Rob Kardashian's Latest Health Scare Reveals the Truth About Diabetes for Young Americans

December 30th 2016

Danielle DeCourcey

Rob Kardashian was released from the hospital Thursday after reportedly receiving treatment for diabetes, and his condition is more common for young people than you might think.

Kardashian was hospitalized with Type 2 diabetes last year, and has been attempting weight loss and a healthier lifestyle to combat it, according to CNN.

Both Type 1 and 2 diabetes — conditions which inhibits the body's ability to process sugar from food — can have serious consequences, including heart disease, blindness, kidney failure, and amputations. It's the seventh leading cause of death in the U.S.

An orange and an insulin stick.

"When you have diabetes, your body either doesn't make enough insulin or can't use its own insulin as well as it should," according to the Centers for Disease Control and Prevention. "This causes sugars to build up in your blood. This is why many people refer to diabetes as 'sugar.'"

People who have diabetes experience extreme thirst and hunger, weight changes, blurry vision, and extreme fatigue among other symptoms. The CDC estimates that there are 29 million people in the U.S. who have diabetes.

Millions of young people have diabetes.

Kardashian, who is only 29 years old and has already been hospitalized for diabetes multiple times, is one of about four million Americans between the ages of 20-44 to suffer from the ailment. Further, about 208,000 children and adults younger than 20 have been diagnosed with diabetes.

These numbers clash with the typical depiction of diabetes sufferers presented in advertisements and public-service announcements — think Wilford Brimley's role as spokesman for Liberty Medical’s diabetes testing supplies.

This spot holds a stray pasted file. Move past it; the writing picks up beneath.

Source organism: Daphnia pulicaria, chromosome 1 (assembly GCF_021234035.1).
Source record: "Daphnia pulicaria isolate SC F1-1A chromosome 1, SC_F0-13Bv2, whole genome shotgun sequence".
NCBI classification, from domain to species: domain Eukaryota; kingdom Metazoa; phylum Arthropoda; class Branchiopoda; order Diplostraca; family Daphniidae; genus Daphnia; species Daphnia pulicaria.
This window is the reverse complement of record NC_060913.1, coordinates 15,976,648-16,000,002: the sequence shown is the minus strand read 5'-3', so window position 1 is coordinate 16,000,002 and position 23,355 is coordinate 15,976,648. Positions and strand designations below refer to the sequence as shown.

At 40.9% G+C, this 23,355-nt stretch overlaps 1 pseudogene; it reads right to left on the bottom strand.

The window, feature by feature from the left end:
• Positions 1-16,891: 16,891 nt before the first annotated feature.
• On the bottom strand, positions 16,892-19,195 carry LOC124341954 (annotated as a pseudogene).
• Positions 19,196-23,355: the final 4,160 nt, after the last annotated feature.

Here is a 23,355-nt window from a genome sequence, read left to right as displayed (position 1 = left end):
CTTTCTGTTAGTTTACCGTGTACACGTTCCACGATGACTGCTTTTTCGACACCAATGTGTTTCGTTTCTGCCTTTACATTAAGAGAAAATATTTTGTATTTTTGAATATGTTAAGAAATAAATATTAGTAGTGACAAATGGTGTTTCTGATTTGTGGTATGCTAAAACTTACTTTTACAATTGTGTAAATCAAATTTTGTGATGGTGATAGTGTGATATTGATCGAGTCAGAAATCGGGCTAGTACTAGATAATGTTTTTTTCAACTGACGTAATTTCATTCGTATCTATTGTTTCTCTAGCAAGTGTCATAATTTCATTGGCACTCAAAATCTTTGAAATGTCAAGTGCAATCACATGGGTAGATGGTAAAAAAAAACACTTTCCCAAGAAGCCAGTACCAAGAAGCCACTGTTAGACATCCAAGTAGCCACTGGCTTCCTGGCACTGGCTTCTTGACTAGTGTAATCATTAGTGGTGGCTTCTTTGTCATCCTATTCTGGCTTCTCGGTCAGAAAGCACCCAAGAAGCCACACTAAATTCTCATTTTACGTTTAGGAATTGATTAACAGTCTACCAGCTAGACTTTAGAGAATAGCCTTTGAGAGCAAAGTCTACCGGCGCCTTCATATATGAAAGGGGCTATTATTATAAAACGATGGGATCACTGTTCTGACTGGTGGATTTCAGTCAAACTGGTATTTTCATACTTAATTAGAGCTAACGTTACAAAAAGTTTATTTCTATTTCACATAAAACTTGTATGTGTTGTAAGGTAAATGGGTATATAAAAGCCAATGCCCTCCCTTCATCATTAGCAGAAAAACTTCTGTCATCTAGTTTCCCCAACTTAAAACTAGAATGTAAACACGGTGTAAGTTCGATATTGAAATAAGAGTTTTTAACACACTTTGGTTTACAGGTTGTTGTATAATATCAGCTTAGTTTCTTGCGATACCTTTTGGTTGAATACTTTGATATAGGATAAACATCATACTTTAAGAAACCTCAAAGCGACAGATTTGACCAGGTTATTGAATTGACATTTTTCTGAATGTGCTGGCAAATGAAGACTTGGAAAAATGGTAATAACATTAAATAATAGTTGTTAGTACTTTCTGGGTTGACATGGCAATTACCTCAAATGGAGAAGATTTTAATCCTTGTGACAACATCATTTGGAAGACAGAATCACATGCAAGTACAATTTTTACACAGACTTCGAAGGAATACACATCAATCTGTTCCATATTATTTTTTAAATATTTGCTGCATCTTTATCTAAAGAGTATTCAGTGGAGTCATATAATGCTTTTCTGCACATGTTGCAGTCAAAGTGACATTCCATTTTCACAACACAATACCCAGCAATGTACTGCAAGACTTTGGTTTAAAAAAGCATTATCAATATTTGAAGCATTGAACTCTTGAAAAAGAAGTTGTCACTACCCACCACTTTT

Why don't people know they have diabetes?

Blood prick.

Of the 29 million Americans the CDC says have diabetes, 21 million of them are diagnosed and another estimated 8 million don't know they have it. Regular health care visits are key to a diagnosis. Before someone develops full blown diabetes they have a condition called pre-diabetes, which often doesn't present any symptoms, but can be tested for.

"Pre-diabetes is a condition in which blood glucose levels are higher than normal, but not high enough to be classified as full-blown diabetes," according to the Joslin Diabetes Center.

A diabetic friendly meal.

If a health care provider doesn't explain the seriousness of pre-diabetes effectively, a patient could fail to embrace the lifestyle changes capable of preventing the full-blown condition. If the person has sporadic health care visits, they could develop diabetes and not realize it.

“The health care provider has to tell the patient that they don’t meet the criteria for diabetes but they aren’t quite out of the woods, which can be a challenging concept to get across,” Dr. Laura Rosella, a public health researcher at the University of Toronto, told the Huffington Post last year. “This challenge could explain the low awareness.”

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